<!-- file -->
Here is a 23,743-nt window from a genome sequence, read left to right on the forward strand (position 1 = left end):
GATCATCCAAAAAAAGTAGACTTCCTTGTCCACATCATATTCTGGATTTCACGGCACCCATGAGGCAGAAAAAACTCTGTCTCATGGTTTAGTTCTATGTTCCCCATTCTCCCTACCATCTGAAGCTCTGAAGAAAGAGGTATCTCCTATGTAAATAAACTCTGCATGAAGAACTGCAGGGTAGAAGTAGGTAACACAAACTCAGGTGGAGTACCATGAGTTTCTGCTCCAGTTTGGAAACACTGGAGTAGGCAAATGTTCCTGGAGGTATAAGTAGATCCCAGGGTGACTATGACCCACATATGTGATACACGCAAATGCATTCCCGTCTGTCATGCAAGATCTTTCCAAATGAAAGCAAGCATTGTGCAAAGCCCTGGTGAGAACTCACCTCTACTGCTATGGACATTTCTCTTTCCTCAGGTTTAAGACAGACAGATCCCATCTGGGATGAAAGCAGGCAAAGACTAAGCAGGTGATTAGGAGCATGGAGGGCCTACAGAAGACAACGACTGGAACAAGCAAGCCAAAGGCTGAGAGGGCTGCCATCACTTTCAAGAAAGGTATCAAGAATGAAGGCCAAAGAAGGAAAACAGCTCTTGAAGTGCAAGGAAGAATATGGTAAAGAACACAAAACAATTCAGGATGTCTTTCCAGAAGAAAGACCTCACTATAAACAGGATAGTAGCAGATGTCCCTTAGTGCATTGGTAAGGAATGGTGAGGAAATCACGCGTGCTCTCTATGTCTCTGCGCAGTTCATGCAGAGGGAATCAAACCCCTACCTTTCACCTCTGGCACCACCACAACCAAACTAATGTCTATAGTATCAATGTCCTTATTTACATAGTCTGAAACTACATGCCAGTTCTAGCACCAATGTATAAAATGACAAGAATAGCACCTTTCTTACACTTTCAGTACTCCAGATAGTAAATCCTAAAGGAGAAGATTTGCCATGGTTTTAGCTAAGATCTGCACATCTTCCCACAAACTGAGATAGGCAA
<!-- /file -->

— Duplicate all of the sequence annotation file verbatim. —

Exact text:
Here is a 23,743-nt window from a genome sequence, read left to right on the forward strand (position 1 = left end):
GATCATCCAAAAAAAGTAGACTTCCTTGTCCACATCATATTCTGGATTTCACGGCACCCATGAGGCAGAAAAAACTCTGTCTCATGGTTTAGTTCTATGTTCCCCATTCTCCCTACCATCTGAAGCTCTGAAGAAAGAGGTATCTCCTATGTAAATAAACTCTGCATGAAGAACTGCAGGGTAGAAGTAGGTAACACAAACTCAGGTGGAGTACCATGAGTTTCTGCTCCAGTTTGGAAACACTGGAGTAGGCAAATGTTCCTGGAGGTATAAGTAGATCCCAGGGTGACTATGACCCACATATGTGATACACGCAAATGCATTCCCGTCTGTCATGCAAGATCTTTCCAAATGAAAGCAAGCATTGTGCAAAGCCCTGGTGAGAACTCACCTCTACTGCTATGGACATTTCTCTTTCCTCAGGTTTAAGACAGACAGATCCCATCTGGGATGAAAGCAGGCAAAGACTAAGCAGGTGATTAGGAGCATGGAGGGCCTACAGAAGACAACGACTGGAACAAGCAAGCCAAAGGCTGAGAGGGCTGCCATCACTTTCAAGAAAGGTATCAAGAATGAAGGCCAAAGAAGGAAAACAGCTCTTGAAGTGCAAGGAAGAATATGGTAAAGAACACAAAACAATTCAGGATGTCTTTCCAGAAGAAAGACCTCACTATAAACAGGATAGTAGCAGATGTCCCTTAGTGCATTGGTAAGGAATGGTGAGGAAATCACGCGTGCTCTCTATGTCTCTGCGCAGTTCATGCAGAGGGAATCAAACCCCTACCTTTCACCTCTGGCACCACCACAACCAAACTAATGTCTATAGTATCAATGTCCTTATTTACATAGTCTGAAACTACATGCCAGTTCTAGCACCAATGTATAAAATGACAAGAATAGCACCTTTCTTACACTTTCAGTACTCCAGATAGTAAATCCTAAAGGAGAAGATTTGCCATGGTTTTAGCTAAGATCTGCACATCTTCCCACAAACTGAGATAGGCAA